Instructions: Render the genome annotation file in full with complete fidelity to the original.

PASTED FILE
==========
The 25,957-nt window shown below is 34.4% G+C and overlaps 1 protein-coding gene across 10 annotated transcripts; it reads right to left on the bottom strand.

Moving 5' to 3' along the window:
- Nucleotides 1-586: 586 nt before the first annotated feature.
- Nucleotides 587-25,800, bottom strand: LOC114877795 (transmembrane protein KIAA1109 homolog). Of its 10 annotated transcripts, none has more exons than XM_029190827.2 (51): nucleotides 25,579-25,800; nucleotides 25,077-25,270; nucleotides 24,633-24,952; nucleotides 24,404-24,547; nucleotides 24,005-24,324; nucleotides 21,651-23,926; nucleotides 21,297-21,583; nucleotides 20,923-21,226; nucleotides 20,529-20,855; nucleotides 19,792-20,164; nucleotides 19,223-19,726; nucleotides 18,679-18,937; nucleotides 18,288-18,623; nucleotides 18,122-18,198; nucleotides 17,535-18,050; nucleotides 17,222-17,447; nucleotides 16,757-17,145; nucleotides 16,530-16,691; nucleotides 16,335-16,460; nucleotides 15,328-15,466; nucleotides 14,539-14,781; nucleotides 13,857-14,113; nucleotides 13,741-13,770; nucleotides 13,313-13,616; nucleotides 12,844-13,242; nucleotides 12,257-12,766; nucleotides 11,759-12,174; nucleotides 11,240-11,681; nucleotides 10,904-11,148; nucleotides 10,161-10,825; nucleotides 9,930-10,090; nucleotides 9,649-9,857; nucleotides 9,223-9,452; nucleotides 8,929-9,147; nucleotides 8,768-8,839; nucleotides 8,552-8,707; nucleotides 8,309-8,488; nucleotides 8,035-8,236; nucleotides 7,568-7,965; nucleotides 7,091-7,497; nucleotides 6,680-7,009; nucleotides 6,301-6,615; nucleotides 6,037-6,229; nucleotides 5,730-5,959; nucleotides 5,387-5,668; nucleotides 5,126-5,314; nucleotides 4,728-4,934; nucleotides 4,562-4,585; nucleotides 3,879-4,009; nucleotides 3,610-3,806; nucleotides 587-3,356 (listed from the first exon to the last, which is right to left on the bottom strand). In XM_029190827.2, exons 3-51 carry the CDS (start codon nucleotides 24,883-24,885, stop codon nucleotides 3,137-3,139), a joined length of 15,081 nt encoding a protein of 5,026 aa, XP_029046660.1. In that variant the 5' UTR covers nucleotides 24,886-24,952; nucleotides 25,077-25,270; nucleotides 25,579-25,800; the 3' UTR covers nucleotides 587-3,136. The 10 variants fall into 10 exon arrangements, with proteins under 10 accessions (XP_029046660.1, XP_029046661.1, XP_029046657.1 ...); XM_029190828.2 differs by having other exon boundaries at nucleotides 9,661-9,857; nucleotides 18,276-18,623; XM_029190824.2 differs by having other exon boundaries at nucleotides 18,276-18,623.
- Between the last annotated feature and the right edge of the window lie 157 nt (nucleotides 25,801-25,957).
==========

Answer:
The 25,957-nt window shown below is 34.4% G+C and overlaps 1 protein-coding gene across 10 annotated transcripts; it reads right to left on the bottom strand.

Moving 5' to 3' along the window:
- Nucleotides 1-586: 586 nt before the first annotated feature.
- Nucleotides 587-25,800, bottom strand: LOC114877795 (transmembrane protein KIAA1109 homolog). Of its 10 annotated transcripts, none has more exons than XM_029190827.2 (51): nucleotides 25,579-25,800; nucleotides 25,077-25,270; nucleotides 24,633-24,952; nucleotides 24,404-24,547; nucleotides 24,005-24,324; nucleotides 21,651-23,926; nucleotides 21,297-21,583; nucleotides 20,923-21,226; nucleotides 20,529-20,855; nucleotides 19,792-20,164; nucleotides 19,223-19,726; nucleotides 18,679-18,937; nucleotides 18,288-18,623; nucleotides 18,122-18,198; nucleotides 17,535-18,050; nucleotides 17,222-17,447; nucleotides 16,757-17,145; nucleotides 16,530-16,691; nucleotides 16,335-16,460; nucleotides 15,328-15,466; nucleotides 14,539-14,781; nucleotides 13,857-14,113; nucleotides 13,741-13,770; nucleotides 13,313-13,616; nucleotides 12,844-13,242; nucleotides 12,257-12,766; nucleotides 11,759-12,174; nucleotides 11,240-11,681; nucleotides 10,904-11,148; nucleotides 10,161-10,825; nucleotides 9,930-10,090; nucleotides 9,649-9,857; nucleotides 9,223-9,452; nucleotides 8,929-9,147; nucleotides 8,768-8,839; nucleotides 8,552-8,707; nucleotides 8,309-8,488; nucleotides 8,035-8,236; nucleotides 7,568-7,965; nucleotides 7,091-7,497; nucleotides 6,680-7,009; nucleotides 6,301-6,615; nucleotides 6,037-6,229; nucleotides 5,730-5,959; nucleotides 5,387-5,668; nucleotides 5,126-5,314; nucleotides 4,728-4,934; nucleotides 4,562-4,585; nucleotides 3,879-4,009; nucleotides 3,610-3,806; nucleotides 587-3,356 (listed from the first exon to the last, which is right to left on the bottom strand). In XM_029190827.2, exons 3-51 carry the CDS (start codon nucleotides 24,883-24,885, stop codon nucleotides 3,137-3,139), a joined length of 15,081 nt encoding a protein of 5,026 aa, XP_029046660.1. In that variant the 5' UTR covers nucleotides 24,886-24,952; nucleotides 25,077-25,270; nucleotides 25,579-25,800; the 3' UTR covers nucleotides 587-3,136. The 10 variants fall into 10 exon arrangements, with proteins under 10 accessions (XP_029046660.1, XP_029046661.1, XP_029046657.1 ...); XM_029190828.2 differs by having other exon boundaries at nucleotides 9,661-9,857; nucleotides 18,276-18,623; XM_029190824.2 differs by having other exon boundaries at nucleotides 18,276-18,623.
- Between the last annotated feature and the right edge of the window lie 157 nt (nucleotides 25,801-25,957).